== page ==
"It was literally a cut-and-paste error in an Excel spreadsheet that we did not detect when we did our final sorting and ranking of bids prior to submission," said Steve Snyder, TransAlta's president.
june 2017
Excel Error by a Cleary Gottlieb Associate Alters Lehman Asset Deal
A first-year associate at Cleary Gottlieb Steen & Hamilton made an Excel reformatting error that mistakenly added 179 contracts to an agreement to buy Lehman Brothers assets, according to a motion filed with a New York bankruptcy court on Friday.

Cleary Gottlieb Steen & Hamilton represents Barclays Capital Inc. in its agreement to buy the assets. Its motion (PDF posted by Above the Law) says the law firm was working under a tight deadline when the mistake was made, Computerworld reports.

The motion seeks to exclude the 179 contracts from the purchase agreement.

Above the Law was the first to report the error. Its story said the mistake happened at around 11:30 p.m. on Sept. 18 when a second-year associate asked a first-year associate to reformat an Excel document of critical Lehman contracts to be assumed by Barclays.

The associate resized the rows when converting the spreadsheet into a PDF document, causing “hidden” contracts in the spreadsheet to be exposed. The spreadsheet, which had been e-mailed to the law firm by a Lehman representative, contained nearly 1,000 rows and more than 24,000 individual cells.
june 2017
Researchers Finally Replicated Reinhart-Rogoff, and There Are Serious Problems. - Roosevelt Institute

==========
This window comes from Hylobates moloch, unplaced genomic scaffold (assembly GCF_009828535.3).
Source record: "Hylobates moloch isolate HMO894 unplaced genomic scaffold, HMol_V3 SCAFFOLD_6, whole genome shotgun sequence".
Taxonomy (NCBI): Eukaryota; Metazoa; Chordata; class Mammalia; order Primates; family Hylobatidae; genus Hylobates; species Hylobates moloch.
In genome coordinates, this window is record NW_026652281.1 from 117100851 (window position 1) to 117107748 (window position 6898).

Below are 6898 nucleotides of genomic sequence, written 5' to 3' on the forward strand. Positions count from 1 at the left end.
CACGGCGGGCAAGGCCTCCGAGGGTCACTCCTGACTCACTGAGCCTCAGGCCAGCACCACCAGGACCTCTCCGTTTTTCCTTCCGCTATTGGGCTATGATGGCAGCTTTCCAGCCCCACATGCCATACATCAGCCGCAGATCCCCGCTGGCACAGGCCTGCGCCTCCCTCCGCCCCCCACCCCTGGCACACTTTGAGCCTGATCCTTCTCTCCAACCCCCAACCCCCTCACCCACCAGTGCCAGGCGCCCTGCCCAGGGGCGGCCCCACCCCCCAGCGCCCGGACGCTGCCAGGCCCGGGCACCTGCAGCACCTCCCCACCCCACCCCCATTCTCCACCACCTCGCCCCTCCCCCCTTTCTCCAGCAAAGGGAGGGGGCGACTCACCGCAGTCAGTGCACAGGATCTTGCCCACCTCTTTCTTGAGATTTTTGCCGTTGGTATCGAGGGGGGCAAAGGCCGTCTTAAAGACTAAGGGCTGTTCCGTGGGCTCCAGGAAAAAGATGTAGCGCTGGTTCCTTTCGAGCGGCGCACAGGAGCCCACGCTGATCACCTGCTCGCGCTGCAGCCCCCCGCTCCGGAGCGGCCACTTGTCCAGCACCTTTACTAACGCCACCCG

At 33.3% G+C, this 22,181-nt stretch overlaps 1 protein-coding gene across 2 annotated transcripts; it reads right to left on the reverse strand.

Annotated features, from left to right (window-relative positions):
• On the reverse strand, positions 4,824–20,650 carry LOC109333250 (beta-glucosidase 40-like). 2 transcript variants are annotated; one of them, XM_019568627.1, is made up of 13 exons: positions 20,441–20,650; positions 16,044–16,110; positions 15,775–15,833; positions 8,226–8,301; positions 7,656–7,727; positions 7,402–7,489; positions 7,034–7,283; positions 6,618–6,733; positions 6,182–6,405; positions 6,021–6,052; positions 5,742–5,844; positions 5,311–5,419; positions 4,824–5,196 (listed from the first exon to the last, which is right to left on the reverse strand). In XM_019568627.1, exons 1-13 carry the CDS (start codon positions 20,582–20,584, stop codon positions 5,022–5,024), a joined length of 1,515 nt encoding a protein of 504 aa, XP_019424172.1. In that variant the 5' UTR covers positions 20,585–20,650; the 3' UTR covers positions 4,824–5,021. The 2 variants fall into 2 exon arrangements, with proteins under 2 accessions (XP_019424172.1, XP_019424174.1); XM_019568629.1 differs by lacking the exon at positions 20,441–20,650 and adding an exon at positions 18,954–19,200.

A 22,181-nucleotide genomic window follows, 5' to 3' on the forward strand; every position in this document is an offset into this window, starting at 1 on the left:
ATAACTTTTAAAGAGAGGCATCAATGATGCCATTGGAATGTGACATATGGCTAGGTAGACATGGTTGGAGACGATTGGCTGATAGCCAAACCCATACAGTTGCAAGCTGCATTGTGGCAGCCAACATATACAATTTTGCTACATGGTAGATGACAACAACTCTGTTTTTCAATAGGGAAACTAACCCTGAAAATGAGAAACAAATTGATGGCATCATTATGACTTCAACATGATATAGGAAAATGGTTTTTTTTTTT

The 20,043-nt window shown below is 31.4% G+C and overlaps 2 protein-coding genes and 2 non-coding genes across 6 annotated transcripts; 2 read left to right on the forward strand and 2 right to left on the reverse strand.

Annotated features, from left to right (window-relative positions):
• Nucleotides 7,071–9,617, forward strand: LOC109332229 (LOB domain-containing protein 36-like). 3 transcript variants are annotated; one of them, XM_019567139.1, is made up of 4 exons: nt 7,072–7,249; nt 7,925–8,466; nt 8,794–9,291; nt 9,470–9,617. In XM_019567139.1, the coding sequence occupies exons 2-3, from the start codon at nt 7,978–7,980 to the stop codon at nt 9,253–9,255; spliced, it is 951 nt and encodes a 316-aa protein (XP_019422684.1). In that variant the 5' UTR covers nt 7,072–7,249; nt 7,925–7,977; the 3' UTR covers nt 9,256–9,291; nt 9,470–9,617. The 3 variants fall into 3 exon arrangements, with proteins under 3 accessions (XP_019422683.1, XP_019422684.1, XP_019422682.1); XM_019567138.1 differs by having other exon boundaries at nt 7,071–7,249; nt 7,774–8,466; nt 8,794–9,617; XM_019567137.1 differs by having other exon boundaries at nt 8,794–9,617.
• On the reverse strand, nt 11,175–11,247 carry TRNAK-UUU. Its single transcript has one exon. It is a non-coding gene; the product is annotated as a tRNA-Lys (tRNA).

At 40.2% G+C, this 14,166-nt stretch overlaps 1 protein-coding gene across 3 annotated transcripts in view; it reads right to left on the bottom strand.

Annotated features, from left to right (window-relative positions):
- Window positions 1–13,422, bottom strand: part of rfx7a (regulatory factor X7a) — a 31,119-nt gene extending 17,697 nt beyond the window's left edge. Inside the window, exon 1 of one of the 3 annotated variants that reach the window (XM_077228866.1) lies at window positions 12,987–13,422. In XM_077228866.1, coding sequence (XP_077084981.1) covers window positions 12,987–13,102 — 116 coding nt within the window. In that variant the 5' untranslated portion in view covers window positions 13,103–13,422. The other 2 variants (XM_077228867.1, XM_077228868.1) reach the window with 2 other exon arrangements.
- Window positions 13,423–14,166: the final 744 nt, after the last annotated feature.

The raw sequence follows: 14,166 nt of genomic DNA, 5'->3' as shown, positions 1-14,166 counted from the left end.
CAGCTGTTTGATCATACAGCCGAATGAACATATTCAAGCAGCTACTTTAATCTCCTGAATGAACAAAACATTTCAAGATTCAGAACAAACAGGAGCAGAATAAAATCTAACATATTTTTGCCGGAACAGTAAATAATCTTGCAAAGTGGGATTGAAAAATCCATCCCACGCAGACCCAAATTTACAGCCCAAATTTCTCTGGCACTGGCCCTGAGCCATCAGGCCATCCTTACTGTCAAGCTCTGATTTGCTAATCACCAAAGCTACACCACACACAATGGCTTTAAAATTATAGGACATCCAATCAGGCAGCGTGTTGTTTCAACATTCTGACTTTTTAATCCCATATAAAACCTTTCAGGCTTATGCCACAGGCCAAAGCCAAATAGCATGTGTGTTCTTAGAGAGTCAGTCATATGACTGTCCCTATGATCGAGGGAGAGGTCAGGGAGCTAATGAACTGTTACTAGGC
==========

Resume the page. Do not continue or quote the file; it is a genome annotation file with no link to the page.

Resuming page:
In 2010, economists Carmen Reinhart and Kenneth Rogoff released a paper, “Growth in a Time of Debt.” Their “main result is that…median growth rates for countries with public debt over 90 percent of GDP are roughly one percent lower than otherwise; average (mean) growth rates are several percent lower.” Countries with debt-to-GDP ratios above 90 percent have a slightly negative average growth rate, in fact.
june 2017
models/object_detection at master · tensorflow/models
Creating accurate machine learning models capable of localizing and identifying multiple objects in a single image remains a core challenge in computer vision. The TensorFlow Object Detection API is an open source framework built on top of TensorFlow that makes it easy to construct, train and deploy object detection models. At Google we’ve certainly found this codebase to be useful for our computer vision needs, and we hope that you will as well.

tensorflow  computer-vision 
june 2017
Inside the Algorithm That Tries to Predict Gun Violence in Chicago - The New York Times

Gun violence in Chicago has surged since late 2015, and much of the news media attention on how the city plans to address this problem has focused on the Strategic Subject List, or S.S.L.

The list is made by an algorithm that tries to predict who is most likely to be involved in a shooting, either as perpetrator or victim. The algorithm is not public, but the city has now placed a version of the list — without names — online through its open data portal, making it possible for the first time to see how Chicago evaluates risk.

We analyzed that information and found that the assigned risk scores — and what characteristics go into them — are sometimes at odds with the Chicago Police Department’s public statements and cut against some common perceptions.
datasets  compciv  socrata 
june 2017